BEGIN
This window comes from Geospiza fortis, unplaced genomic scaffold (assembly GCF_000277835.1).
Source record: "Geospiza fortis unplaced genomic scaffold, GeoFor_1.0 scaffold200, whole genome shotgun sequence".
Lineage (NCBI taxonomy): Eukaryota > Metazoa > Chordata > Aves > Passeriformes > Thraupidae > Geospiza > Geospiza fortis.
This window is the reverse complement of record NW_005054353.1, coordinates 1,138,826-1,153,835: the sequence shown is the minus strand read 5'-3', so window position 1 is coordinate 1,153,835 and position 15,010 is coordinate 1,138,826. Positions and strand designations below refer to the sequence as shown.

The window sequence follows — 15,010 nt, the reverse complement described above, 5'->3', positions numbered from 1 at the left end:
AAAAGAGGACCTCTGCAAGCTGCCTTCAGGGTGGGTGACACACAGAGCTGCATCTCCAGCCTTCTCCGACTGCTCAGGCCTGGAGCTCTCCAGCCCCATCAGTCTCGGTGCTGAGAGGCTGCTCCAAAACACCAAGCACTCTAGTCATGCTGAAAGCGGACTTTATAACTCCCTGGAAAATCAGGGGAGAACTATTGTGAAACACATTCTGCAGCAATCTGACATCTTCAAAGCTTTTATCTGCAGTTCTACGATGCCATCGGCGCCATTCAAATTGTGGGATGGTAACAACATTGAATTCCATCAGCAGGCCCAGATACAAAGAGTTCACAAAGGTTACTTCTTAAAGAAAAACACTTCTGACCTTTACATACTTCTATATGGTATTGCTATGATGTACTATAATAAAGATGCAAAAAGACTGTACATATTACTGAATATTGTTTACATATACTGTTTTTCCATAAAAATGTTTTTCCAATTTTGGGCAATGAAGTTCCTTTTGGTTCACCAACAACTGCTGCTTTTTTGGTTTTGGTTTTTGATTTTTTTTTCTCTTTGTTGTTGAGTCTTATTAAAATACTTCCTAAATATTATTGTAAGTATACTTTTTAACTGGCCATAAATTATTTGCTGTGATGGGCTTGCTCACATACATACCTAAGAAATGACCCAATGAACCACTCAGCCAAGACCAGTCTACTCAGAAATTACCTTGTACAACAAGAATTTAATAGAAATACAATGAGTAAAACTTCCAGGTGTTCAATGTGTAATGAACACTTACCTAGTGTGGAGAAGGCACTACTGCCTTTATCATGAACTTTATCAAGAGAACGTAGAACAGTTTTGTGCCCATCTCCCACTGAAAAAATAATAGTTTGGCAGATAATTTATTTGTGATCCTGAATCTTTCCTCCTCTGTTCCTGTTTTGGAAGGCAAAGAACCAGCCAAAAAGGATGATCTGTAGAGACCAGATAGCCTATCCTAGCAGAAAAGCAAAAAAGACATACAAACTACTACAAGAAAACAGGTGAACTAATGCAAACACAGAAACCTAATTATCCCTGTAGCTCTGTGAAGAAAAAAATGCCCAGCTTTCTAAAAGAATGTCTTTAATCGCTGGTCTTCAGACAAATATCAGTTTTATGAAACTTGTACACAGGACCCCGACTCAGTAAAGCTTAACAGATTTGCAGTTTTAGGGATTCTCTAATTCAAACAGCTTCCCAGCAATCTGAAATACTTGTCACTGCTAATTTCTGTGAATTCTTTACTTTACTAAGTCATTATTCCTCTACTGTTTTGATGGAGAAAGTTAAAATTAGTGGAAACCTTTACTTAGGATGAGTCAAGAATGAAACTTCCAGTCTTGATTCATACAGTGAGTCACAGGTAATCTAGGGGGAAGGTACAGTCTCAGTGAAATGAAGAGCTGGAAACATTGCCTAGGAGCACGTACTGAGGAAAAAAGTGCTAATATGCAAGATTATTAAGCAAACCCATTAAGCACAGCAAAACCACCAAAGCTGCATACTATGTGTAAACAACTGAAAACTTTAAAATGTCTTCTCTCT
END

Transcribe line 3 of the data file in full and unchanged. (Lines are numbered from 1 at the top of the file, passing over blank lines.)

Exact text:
Lineage (NCBI taxonomy): Eukaryota > Metazoa > Chordata > Aves > Passeriformes > Thraupidae > Geospiza > Geospiza fortis.